By KAREN VELIE
For several months before a 60-year-old man died in the San Luis Obispo County Jail, a doctor at the jail prescribed the inmate high doses of a medication the FDA warned that taken regularly could lead to heart attacks in patients with high blood pressure.
On the evening of April 14, Kevin Lee McLaughlin complained of chest pain, shoulder pain and numbness in his arm that had started a day earlier, according to jail records. McLaughlin also complained of increasing arm pain and heart palpitations.
“I’m clammy,” McLaughlin said. “I need to go to the hospital.”
The nurse denied McLaughlin’s request, and gave him Tylenol before sending him back to bed. Less than an hour later, jail staff discovered McLaughlin was not breathing and had no pulse, according to jail records.
McLaughlin had been in custody since his arrest on Jan. 23 for assault with a deadly weapon after he lashed out at a family member after learning about the death of his brother earlier that day. Agitated over the loss, Mclaughlin pushed a chair towards his mother, and even though the chair did not make contact, a visitor at the house called 9-1-1.
At the time of his death, McLaughlin had already been convicted of the charge and was due to be sentenced to180 days in jail on May 11. With credit for time served and good behavior he was expecting to be released from jail in May.
Shortly after his arrest, doctors at the jail prescribed McLauglin, who had asked to be given the same medications he took on the outside, medications for high blood pressure, depression and pain, according to jail medical records.
After he was jailed, McLaughlin asked for the same medications he took for high blood pressure, depression and pain, according to jail medical records. County doctors prescribed him some of the same medications.
But, three days after his arrest Dr. Kristopher Howalt prescribed McLaughlin 1,200 mg of Ibuprofen a day. On Feb. 14, Howalt increased McLaughlin’s dose to 1,600 mg a day. At the time of his death, McLaughlin was still taking 1,600 mg of Ibuprofen a day, according to jail records.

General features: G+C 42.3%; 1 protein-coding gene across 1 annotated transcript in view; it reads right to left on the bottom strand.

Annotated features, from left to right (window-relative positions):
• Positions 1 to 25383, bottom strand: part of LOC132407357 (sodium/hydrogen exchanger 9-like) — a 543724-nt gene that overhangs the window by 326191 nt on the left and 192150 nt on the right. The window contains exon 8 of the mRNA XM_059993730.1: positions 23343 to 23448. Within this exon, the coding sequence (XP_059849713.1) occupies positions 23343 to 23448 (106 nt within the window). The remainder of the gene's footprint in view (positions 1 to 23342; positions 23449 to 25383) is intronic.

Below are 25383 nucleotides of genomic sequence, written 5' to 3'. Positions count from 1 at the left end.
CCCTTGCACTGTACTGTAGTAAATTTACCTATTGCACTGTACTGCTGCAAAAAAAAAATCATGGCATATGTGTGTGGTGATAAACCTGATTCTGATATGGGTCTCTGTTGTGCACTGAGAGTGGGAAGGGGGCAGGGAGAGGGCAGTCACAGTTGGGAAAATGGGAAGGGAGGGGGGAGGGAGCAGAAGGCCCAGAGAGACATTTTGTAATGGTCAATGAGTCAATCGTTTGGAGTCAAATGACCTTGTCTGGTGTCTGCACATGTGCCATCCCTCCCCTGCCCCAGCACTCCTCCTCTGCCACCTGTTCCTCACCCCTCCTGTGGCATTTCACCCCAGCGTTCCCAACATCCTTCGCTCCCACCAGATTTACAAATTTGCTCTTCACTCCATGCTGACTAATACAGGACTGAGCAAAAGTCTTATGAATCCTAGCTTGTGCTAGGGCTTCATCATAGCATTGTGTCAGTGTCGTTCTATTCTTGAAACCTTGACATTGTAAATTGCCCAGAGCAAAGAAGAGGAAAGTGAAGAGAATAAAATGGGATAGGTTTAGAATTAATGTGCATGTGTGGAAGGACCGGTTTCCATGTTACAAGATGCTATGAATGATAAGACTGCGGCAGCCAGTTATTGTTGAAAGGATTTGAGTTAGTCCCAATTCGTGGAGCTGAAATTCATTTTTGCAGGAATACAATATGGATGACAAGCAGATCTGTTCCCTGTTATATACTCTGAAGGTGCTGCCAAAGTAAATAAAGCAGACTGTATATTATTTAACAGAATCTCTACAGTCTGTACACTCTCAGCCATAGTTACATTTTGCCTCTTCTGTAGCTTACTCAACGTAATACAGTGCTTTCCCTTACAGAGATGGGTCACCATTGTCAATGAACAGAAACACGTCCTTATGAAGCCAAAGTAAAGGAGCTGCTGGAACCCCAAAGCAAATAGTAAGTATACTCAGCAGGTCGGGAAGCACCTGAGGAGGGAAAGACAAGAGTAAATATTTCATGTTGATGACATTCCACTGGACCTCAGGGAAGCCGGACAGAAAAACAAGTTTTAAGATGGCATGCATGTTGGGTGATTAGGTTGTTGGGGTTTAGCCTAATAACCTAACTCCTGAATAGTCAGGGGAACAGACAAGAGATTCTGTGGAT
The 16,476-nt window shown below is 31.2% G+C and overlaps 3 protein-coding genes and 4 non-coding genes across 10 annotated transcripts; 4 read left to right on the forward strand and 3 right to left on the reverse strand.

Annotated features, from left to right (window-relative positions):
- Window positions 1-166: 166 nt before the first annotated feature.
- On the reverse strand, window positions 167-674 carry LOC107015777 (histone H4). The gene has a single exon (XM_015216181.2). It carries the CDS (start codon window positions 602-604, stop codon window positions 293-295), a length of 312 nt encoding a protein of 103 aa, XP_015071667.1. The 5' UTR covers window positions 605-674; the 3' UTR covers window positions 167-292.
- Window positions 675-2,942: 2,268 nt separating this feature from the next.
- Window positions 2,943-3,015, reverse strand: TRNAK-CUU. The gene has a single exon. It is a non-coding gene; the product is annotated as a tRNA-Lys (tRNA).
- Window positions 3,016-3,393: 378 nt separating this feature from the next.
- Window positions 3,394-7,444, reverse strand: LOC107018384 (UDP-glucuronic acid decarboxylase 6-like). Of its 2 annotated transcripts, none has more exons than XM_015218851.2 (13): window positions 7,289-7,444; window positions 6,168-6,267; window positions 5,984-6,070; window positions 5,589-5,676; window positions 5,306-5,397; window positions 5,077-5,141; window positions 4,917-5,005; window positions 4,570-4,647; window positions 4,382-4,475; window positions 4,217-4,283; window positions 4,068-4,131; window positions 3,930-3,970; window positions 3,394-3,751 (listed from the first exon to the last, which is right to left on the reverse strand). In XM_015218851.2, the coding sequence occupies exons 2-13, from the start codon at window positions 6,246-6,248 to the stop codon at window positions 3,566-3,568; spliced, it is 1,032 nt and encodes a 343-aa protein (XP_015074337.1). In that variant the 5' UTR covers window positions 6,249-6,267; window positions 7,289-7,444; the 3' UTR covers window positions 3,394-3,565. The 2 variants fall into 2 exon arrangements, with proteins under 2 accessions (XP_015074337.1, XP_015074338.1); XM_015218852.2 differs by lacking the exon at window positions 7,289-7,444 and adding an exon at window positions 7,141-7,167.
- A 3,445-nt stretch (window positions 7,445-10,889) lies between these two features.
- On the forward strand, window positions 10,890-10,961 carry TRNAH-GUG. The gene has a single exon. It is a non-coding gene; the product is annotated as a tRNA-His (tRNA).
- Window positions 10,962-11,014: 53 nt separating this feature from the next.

In 2005, the FDA issued a warning that Ibuprofen increases the risk of heart attacks and should be used only for short term in small doses for people with heart disease? That warning was strengthened in July 2015 saying that it is best for people with high blood pressure to avoid taking Ibuprofen at all.
“There is no period of use shown to be without risk,” said Judy Racoosin, M.D., M.P.H., and deputy director of the FDA’s division of anesthesia, analgesia, and addiction products.
The FDA suggests anyone taking a NSAID, a non steroidal anti-inflammatory drug, including Ibuprofen, seek medical attention if they experience symptoms of a heart attack or stroke.
“Stop taking NSAIDs and seek medical help if you experience symptoms that might signal heart problems or stroke, such as chest pain, trouble breathing, sudden weakness in one part or side of the body, or sudden slurred speech,” the FDA says in its warning.
Since 2012, 11 men have died and many others have been injured while in jail custody. A handful of county workers say the deaths and injuries could have been prevented if San Luis Obispo County provided adequate health and mental health care.
For years, inspection reports provided documentation that the county has failed to comply with state requirements regarding adequate staffing and medical policies and procedures. In 2015, inspectors found that “the workload capacity of meeting the needs of the inmate medication administration program as it currently exists is prohibitive.”
County employees, who requested anonymity because they fear retaliation, said that the county jail continues to be understaffed having a doctor on site only several hours in the morning three to five days a week. As a result, doctors regularly continue high doses of Ibuprofen and other medications without having time to examine the patient, sources said.